Northern Ireland news

`Evidence Barry McGuigan's boxing promotion businesses breached Companies Act', says high court judge

.Belfast Boxer Carl Frampton attends Belfast High Court with his solicitor John Finucane Picture Mal McCann.

THERE is evidence former world champion Barry McGuigan's collection of boxing promotion businesses committed "breaches of the Companies Act", a high court judge said yesterday.

Mr Justice Horner ruled yesterday that Northern Ireland High Court has jurisdiction to hear Tiger's Bay boxer Carl Frampton's legal action against his former manager, his wife Sandra McGuigan and two Cyclone Promotions companies.

Mr Frampton is suing over an alleged failure to pay purse money from bouts in Belfast, England and America and a breach of the terms of an International Promotional Agreement (IPA).

Yesterday, the judge held "Northern Ireland is the centre of gravity in this dispute".

"Frampton is a Belfast fighter who was born, bred and who lives in Northern Ireland," he said.

"Most of the income generated from his fights has been generated in Northern Ireland. Cyclone Promotions is a Northern Ireland company."

An English court will now decide whether to hear a claim lodged in London by Clones Promotions after the Belfast writs were served.

The McGuigans had sought all three hearings be held in England.

The 31-year-old split acrimoniously with Cyclone last summer.

The court heard that Mr Frampton believes the money owed to him "was syphoned off or diverted into back accounts controlled by the Cyclone Connection", and Mr McGuigan "failed to protect Frampton's financial interests by ensuring that he was paid the money due to him before Cyclone Promotions (UK) Ltd was dissolved".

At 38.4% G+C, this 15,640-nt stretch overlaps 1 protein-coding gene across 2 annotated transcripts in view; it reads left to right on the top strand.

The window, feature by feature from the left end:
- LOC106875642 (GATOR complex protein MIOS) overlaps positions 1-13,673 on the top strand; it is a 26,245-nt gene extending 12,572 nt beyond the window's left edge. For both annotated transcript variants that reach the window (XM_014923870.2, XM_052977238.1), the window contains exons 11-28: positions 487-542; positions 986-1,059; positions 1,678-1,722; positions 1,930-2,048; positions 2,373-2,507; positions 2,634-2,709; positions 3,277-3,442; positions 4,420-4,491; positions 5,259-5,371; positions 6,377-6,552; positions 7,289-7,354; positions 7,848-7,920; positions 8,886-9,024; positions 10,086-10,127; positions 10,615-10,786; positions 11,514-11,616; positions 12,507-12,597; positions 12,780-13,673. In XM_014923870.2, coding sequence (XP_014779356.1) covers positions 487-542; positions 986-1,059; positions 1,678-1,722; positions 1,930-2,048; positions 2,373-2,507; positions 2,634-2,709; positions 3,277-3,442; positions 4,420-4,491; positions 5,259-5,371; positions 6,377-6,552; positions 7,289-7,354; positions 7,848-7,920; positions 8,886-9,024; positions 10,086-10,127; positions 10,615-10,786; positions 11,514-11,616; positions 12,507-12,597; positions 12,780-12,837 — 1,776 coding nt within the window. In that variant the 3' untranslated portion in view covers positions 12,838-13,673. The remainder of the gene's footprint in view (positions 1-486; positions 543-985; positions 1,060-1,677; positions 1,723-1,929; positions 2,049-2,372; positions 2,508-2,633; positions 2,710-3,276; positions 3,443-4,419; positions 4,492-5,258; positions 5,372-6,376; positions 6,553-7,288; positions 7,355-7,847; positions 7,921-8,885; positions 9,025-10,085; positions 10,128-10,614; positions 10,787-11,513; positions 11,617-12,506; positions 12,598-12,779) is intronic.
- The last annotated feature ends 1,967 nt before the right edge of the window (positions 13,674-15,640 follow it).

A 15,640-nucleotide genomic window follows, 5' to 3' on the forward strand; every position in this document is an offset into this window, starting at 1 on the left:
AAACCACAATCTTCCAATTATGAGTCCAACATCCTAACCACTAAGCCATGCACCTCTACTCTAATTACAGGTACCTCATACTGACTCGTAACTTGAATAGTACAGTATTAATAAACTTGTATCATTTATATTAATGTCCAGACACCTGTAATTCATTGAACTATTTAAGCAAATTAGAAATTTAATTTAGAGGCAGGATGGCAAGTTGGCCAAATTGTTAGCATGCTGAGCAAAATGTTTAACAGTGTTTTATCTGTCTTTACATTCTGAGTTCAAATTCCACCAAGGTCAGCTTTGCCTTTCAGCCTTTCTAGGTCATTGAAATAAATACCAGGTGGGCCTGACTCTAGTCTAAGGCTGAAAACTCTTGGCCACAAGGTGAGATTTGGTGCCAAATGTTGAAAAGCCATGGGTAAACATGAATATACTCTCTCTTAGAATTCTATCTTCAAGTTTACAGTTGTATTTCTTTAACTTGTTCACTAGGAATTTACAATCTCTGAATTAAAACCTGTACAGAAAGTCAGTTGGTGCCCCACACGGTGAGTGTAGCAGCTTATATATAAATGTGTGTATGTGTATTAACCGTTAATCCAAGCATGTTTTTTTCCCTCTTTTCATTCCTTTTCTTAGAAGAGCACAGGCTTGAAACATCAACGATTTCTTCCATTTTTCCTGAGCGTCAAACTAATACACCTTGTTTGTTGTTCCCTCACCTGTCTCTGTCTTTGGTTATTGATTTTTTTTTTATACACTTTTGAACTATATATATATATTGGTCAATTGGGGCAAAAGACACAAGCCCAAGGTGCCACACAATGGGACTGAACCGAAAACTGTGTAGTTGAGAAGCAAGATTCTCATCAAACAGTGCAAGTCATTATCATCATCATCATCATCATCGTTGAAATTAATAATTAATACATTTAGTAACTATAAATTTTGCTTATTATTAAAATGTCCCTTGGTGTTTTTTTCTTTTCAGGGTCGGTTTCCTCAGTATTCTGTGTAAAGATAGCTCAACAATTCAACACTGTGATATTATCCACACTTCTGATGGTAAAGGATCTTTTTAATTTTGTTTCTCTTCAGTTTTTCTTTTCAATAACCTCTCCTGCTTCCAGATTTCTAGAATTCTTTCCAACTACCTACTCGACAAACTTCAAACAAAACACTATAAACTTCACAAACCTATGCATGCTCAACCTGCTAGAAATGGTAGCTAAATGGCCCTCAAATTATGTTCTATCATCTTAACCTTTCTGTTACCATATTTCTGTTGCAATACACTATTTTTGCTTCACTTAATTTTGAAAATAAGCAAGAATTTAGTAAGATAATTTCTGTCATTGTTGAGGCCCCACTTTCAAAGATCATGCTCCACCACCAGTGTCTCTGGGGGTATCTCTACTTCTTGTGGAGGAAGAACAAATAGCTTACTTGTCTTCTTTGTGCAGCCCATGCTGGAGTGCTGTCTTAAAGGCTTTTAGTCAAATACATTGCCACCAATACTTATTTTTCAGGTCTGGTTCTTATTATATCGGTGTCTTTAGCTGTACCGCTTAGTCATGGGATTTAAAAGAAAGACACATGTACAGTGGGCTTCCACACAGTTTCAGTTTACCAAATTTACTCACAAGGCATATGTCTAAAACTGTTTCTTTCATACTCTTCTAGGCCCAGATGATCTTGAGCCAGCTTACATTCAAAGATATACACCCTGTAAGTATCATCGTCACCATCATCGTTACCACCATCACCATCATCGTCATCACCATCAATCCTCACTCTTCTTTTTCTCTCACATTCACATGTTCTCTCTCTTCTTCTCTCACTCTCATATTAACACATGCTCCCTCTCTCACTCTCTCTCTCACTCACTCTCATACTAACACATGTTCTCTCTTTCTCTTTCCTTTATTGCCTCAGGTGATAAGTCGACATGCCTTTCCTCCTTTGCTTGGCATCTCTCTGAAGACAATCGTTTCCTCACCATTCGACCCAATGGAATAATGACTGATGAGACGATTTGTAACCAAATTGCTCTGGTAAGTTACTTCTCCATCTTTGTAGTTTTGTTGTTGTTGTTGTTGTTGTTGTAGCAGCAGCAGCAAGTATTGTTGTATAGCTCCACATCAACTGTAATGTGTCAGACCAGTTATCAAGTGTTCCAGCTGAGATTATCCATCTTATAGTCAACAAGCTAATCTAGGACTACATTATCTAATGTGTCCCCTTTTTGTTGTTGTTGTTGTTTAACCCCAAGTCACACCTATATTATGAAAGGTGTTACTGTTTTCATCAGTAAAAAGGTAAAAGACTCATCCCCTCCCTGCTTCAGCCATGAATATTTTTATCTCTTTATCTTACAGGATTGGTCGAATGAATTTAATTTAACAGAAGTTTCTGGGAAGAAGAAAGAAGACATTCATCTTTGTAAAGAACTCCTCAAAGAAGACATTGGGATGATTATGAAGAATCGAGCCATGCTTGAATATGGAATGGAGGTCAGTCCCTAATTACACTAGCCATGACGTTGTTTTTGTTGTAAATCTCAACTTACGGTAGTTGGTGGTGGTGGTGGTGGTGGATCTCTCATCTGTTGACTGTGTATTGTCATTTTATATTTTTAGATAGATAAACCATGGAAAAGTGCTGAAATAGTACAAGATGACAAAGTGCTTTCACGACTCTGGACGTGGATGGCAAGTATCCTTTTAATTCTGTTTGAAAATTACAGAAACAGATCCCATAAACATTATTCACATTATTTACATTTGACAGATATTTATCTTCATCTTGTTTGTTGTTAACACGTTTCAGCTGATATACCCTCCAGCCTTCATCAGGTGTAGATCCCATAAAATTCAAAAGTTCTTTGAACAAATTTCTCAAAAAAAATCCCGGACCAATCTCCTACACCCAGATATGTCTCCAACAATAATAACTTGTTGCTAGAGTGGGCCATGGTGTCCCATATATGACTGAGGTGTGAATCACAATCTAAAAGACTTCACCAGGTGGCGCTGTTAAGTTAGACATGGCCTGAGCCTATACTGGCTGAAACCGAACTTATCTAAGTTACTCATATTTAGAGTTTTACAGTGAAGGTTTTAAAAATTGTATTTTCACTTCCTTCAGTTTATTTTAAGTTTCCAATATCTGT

Mr Justice Horner said "there is some evidence that substantial monies representing the proceeds of ticket sales and collected by Frampton's parents, were paid into a bank account in Northern Ireland which was controlled by the Cyclone Connection and that this money was diverted from Frampton".

This is denied by Mrs McGuigan.

The judge also stated there is "prima facie evidence of breaches of the Companies Act 2006" over failures to display their name on business documents - with the name`Cyclone Promotions' used by "at least three companies... although they all have different shareholders and directors".

He said breaches also relate to "filing their accounts or annual returns late".

Mr Justice Horner referred to a report by accountants obtained on behalf of Mr Frampton which "raises serious concerns about how Cyclone Promotions, if it was indeed Frampton's promoter as the Cyclone Connection asser, could have reported losses in each of its reported trading years, despite Frampton's successes in the ring, and ended up with a progressively deteriorating balance sheet leading to net liabilities... (of) nearly £550,000".

Mr Frampton said afterwards he is pleased "Barry McGuigan and other members of the McGuigan family will have to come to Belfast High Court and answer questions that I have wanted answered for a long time."

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